By Rishikesh Ram Bhandary and Cecilia Han Springer
Although Chinese President Xi Jinping announced last year that China will no longer build new coal-fired power plants overseas, the Boston University Global Development Policy (GDP) Center’s China’s Global Power (CGP) Database shows 60 coal plants around the world with Chinese development finance or foreign direct investment are currently operational, representing 41 gigawatts (GW) of generating capacity.
To mitigate local air pollution and the global climate impacts of operating coal plants, several proposals for the early retirement of such plants have recently been issued. The Just Energy Transition Partnership with South Africa was announced at the 2021 United Nations Climate Change Conference (known as COP26) last year, wherein the UK and other developed countries pledged to help South Africa transition away from coal. The Asia Development Bank also announced at COP26 a new program to buy and retire coal plants in Southeast Asia, while Germany has indicated it may focus on a similar coal phase-down mechanism during its 2022 Group of 7 (G7) presidency.
Given its role as a major overseas energy financier, what role can China play in phasing-down coal in the Global South? In a recent World Development Perspectives special issue, we examined the possibilities for the coming coal phase-down in Belt and Road Initiative (BRI) host countries.
Understanding why and how policymakers incentivized coal-fired power generation is vital to identifying the policy options available for phasing down coal and increasing renewable energy. For example, in the case of Pakistan, the government initiated a set of incentives to attract finance for coal plants as part of efforts to address the country’s energy crisis in the early part of the 2010s. Concomitantly, China’s growing international presence via the BRI created a major opportunity for Pakistan to obtain finance to support coal plants.
Pakistan has received the second-greatest amount of China’s overseas development finance of any country since 2008, at nearly $40 billion, 30 percent of which has gone into the electric power sector. The China-Pakistan Economic Corridor (CPEC), jointly established in 2015, is also a strategic pillar of China’s Belt and Road Initiative (BRI). With most multilateral development banks already limiting support for coal, it is no surprise China emerged as the primary backer for coal-fired power plants in Pakistan.
The Pakistani government was able to increase coal-fired power generation with the help of Chinese financing from 148 GWh in 2015 to 15,930 GWh in 2018. However, the accelerated power plant construction has come at a steep cost. The Pakistani government-guaranteed very high rates of return to many power plants, adding to the strain the Pakistani energy sector was already experiencing. At the same time, the Pakistani government faces a major cash crunch and has been negotiating a rescue package with the International Monetary Fund (IMF).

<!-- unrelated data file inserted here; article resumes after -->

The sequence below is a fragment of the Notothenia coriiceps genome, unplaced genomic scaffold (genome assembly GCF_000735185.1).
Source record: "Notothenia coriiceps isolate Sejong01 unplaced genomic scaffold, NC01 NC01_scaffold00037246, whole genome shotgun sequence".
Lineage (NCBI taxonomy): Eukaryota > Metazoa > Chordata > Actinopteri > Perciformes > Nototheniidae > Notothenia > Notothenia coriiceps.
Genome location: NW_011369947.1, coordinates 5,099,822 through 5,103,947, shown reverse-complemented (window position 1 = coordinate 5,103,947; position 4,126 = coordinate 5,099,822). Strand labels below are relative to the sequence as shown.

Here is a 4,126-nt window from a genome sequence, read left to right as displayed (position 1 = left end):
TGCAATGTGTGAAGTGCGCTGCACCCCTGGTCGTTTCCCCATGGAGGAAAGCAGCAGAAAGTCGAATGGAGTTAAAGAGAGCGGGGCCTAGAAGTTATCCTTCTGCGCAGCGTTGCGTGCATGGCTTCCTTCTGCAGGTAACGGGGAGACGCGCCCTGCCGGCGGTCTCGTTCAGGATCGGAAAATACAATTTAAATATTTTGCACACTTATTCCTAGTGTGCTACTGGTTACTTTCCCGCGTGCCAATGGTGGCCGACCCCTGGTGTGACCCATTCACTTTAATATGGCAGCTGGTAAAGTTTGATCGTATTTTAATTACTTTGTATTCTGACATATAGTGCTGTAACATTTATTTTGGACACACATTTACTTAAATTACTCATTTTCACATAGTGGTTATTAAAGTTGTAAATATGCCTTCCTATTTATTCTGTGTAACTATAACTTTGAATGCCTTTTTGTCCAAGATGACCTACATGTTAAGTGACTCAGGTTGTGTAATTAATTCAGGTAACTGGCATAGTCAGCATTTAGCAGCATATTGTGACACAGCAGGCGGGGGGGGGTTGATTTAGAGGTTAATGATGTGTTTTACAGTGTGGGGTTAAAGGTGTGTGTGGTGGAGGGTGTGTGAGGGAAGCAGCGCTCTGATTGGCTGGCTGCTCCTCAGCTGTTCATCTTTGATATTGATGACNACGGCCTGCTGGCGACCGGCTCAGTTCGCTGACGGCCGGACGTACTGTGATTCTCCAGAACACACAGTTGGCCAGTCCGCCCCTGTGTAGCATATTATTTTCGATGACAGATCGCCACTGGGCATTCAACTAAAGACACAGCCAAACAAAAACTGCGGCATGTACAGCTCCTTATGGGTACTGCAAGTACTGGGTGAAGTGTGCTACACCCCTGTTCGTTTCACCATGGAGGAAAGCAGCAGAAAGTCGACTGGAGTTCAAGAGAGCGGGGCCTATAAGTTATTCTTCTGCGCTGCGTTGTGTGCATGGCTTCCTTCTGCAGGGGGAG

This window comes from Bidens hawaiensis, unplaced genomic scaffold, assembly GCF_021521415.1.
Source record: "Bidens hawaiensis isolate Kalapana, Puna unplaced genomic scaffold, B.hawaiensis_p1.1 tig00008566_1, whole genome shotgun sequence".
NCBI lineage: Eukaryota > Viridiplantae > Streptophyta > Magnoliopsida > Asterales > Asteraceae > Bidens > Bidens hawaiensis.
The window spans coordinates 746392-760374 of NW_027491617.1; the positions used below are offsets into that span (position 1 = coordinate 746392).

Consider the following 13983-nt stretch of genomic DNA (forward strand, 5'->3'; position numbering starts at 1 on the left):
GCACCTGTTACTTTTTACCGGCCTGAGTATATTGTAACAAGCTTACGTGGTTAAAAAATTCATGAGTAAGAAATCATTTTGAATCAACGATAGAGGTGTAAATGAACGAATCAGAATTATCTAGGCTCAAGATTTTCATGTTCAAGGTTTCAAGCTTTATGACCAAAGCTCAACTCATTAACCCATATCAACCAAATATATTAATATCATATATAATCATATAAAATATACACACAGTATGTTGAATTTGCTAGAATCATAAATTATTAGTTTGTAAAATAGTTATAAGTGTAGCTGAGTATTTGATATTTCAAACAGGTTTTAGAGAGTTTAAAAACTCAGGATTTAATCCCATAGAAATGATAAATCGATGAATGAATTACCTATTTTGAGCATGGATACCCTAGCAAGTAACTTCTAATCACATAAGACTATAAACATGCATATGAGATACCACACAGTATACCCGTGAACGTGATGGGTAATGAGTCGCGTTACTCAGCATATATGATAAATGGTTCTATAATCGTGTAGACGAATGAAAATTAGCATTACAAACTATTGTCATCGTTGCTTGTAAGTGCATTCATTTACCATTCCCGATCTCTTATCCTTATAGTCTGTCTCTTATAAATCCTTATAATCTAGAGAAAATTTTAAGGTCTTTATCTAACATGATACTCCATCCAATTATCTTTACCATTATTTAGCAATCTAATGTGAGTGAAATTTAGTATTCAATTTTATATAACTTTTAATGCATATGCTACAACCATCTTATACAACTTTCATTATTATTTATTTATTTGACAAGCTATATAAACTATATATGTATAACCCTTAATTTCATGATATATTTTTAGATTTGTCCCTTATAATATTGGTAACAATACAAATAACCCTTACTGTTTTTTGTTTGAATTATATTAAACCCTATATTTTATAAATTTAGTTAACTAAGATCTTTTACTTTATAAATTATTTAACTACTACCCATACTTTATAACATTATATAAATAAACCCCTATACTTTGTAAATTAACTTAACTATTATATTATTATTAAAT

Once Pakistan addresses its immediate financial challenges, it can engage more with China on a transition from coal to clean energy. China and Pakistan can build on existing efforts such as the Quaid-e-Azam Solar Power Park. In addition, the Pakistani government can encourage investment in clean energy within industrial zones, clusters of heavy industry that are becoming a focus of CPEC. Another idea could be for Pakistan to participate in debt-for-climate swaps with China, in which debt forgiveness would be exchanged for climate change mitigation efforts – such as clean energy generation.
In the wake of China’s announcement to not build new coal plants overseas, policy attention should now shift to early retirement. Coal plants typically have 30-to-40-year lifetimes, and nearly all the Chinese-funded coal plants tracked in our database are less than a decade old. While retirement of newer coal plants may not be financially feasible in the near term, exploration of mechanisms to do so should start now. A recent study published in Nature Communications found globally, coal plants may have to retire early or reduce their utilization rates substantially if the world is to limit global warming to 2 degrees Celsius.
Phasing down coal in the Global South will also require close attention to country contexts. In some countries, like Pakistan, the history of coal is relatively short, while in other countries like South Africa, India, and Indonesia, development trajectories have been intricately tied to coal. Any exploration of early retirement options for coal plants must be done with attention to the need for a just transition that maintains the energy and economic needs of local communities.
Rishikesh Ram Bhandary is the Assistant Director of the Global Economic Governance Initiative at the Boston University Global Development Policy Center and Cecilia Han Springer is the Assistant Director of the Global China Initiative also at the BU GDPC.